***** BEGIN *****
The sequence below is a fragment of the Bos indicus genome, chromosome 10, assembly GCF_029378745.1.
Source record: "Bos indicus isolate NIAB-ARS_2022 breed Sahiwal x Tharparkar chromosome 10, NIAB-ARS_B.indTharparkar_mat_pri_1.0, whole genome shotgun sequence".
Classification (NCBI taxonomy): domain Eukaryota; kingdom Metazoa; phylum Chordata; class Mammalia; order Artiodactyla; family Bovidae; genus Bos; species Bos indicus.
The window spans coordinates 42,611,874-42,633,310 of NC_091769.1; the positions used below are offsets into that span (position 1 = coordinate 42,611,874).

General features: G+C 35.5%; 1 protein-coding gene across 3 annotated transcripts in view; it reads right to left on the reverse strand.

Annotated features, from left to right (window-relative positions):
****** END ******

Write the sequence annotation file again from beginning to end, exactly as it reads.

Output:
The sequence below is a fragment of the Bos indicus genome, chromosome 10, assembly GCF_029378745.1.
Source record: "Bos indicus isolate NIAB-ARS_2022 breed Sahiwal x Tharparkar chromosome 10, NIAB-ARS_B.indTharparkar_mat_pri_1.0, whole genome shotgun sequence".
Classification (NCBI taxonomy): domain Eukaryota; kingdom Metazoa; phylum Chordata; class Mammalia; order Artiodactyla; family Bovidae; genus Bos; species Bos indicus.
The window spans coordinates 42,611,874-42,633,310 of NC_091769.1; the positions used below are offsets into that span (position 1 = coordinate 42,611,874).

General features: G+C 35.5%; 1 protein-coding gene across 3 annotated transcripts in view; it reads right to left on the reverse strand.

Annotated features, from left to right (window-relative positions):